In July, Russell Consulting Group held our 15th annual summer conference. To give perspective on where we’ve been and what might be coming, we took a look back 15 years to 1998 and ahead 15 years to 2028.
Below is a list of interest rates and commodity prices and how they’ve changed. I’m especially focused on interest rates because there’s no way they will stick around at rock bottom levels—and they’ll likely revert to 1998 levels or higher. Since 1962, 10-year Treasury bills have averaged 6.61%, and that’s where they might level out in the next five years.
When it comes to commodity prices for grain, livestock and other key commodities, I’m doubtful that the annual increases will continue. In fact, they might turn negative for grain, gold and oil.
I am optimistic about the future of the animal protein business, including the big three—cattle, hogs and poultry. The percent annual increases might not equal the past 15 years, but I think they will be positive.
Keep in mind there are four primary drivers of change: resources, technology, demographics and public policy.
In the not-so-distant future, technology will radically change the way farmers do business. Ed Seifried, professor emeritus from Lafayette College in Easton, Pa., was one of the speakers at our summer conference. He indicated that about every 30 years, some new technology changes the world. Thirty years ago it was the microprocessor. Today, it is fracking, which could lead to America being energy independent. That would be extremely positive for GDP growth, as well as production agriculture.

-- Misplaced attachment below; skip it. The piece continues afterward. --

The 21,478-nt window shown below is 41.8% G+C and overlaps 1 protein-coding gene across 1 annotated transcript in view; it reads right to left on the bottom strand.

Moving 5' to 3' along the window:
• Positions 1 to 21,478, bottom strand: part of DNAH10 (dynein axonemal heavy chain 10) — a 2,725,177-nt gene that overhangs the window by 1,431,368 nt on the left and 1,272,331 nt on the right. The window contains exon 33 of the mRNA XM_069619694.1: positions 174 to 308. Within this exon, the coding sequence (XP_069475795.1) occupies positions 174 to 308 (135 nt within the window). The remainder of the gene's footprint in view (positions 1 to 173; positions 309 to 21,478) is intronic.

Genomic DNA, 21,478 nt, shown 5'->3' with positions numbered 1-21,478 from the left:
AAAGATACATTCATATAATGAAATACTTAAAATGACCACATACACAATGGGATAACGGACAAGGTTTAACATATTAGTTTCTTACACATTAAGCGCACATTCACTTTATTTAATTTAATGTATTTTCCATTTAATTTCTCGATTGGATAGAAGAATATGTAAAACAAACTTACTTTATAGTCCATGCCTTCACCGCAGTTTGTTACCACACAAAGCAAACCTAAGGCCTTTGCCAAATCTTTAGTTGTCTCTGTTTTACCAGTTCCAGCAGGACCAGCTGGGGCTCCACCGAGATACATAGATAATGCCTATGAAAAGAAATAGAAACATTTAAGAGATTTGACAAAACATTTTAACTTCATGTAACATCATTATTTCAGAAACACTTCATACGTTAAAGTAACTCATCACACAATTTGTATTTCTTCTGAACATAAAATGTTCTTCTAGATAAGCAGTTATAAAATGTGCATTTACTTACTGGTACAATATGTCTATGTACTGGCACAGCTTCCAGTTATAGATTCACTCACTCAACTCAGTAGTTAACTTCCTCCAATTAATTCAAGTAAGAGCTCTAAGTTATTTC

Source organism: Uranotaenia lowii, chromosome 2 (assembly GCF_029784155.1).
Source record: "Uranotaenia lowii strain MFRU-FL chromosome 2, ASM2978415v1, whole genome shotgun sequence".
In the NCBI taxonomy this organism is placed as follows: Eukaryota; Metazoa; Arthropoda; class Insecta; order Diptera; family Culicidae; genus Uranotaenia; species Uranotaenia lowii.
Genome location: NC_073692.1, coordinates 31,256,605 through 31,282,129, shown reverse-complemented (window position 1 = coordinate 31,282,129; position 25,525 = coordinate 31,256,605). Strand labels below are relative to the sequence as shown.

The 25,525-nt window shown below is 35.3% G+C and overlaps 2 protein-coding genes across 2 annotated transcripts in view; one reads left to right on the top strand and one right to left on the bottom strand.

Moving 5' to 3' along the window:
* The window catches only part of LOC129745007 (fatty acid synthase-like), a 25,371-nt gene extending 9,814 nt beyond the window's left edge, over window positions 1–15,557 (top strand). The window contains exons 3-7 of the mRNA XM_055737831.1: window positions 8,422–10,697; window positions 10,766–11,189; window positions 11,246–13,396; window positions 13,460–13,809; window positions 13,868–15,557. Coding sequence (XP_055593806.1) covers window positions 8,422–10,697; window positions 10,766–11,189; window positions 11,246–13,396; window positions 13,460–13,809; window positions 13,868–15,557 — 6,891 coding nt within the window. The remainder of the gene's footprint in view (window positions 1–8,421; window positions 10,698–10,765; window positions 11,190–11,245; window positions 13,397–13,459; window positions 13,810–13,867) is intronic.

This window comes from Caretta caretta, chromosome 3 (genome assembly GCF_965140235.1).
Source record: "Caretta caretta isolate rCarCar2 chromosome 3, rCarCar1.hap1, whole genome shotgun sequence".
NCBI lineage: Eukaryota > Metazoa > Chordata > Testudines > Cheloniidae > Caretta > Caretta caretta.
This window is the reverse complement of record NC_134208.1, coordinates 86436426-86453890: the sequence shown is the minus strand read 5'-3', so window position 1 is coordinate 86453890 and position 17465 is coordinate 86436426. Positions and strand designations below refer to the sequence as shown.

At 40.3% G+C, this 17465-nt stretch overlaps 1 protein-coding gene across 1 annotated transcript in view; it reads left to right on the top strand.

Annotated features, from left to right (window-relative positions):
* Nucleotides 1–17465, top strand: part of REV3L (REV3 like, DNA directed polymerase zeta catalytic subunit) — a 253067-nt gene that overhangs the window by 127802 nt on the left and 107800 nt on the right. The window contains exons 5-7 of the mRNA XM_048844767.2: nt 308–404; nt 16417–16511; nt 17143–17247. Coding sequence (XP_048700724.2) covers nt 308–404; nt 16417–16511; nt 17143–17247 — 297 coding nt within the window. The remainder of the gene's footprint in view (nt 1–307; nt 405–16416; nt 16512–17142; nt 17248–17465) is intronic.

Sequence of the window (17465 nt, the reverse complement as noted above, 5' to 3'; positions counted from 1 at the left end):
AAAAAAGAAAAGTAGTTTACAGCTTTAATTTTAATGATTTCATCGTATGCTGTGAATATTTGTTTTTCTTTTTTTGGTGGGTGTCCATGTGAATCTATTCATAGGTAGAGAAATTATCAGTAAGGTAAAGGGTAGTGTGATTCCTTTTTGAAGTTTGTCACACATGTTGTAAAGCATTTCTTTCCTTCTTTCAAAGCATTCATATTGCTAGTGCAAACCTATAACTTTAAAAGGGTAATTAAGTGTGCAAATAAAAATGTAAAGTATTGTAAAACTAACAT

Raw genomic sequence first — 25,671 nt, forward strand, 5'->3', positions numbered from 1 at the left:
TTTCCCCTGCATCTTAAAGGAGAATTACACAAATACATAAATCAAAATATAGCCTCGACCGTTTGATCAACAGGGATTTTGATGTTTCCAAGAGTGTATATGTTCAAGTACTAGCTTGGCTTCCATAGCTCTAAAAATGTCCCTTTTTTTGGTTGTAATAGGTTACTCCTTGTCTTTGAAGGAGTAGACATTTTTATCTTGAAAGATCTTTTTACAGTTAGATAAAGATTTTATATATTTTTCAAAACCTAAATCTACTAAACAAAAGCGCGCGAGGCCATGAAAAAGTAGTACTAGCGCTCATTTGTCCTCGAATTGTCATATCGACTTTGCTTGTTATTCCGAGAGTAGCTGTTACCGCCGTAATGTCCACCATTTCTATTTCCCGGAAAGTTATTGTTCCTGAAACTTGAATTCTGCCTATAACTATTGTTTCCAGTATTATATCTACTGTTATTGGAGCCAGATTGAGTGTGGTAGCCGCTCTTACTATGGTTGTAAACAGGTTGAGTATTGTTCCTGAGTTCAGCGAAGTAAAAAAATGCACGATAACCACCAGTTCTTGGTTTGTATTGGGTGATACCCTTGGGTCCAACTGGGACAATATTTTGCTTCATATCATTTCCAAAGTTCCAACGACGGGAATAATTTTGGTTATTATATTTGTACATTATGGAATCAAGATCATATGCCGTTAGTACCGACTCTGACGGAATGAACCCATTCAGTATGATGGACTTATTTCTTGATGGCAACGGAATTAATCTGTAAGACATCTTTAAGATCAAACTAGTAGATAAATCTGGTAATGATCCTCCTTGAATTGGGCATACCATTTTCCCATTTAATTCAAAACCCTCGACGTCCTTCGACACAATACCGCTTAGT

Technology will also improve machinery and equipment efficiencies by allowing around-the-clock operations. Think back to the construction industry in the 1960s when the interstate highway system was being built. Equipment ran 20 hours a day in two 10-hour shifts. We will get to that point in production agriculture, at least for some.
Variable-rate technology (VRT) will rapidly increase from an estimated 6% of acres today to 60% in five years. We’ll see more unmanned aerial vehicles (UAV) used for crop scouting, tissue testing and rescue treatments. Three-dimensional printing and robotics will change everyday tasks.
We have an exciting future, but not without challenges. As Danny Klinefelter with Texas A&M Extension, defines in Production Ag Economics 101: "The function of a competitive market is to drive the economic return to the average producer to breakeven through supply and demand in both input and output markets. In equilibrium, the top ends are profitable and growing, the average are hanging in there and the bottom ends are losing money and exiting the industry. Business success and survival depend on continuous improvement at a pace necessary to stay in the front half of the pack."
Moe Russell is president of Russell Consulting Group in Panora, Iowa. He provides risk management advice to clients in 34 states and Canada. For more risk management tips, visit his website at www.russellconsultinggroup.net. To submit questions, call (877) 333-6135 or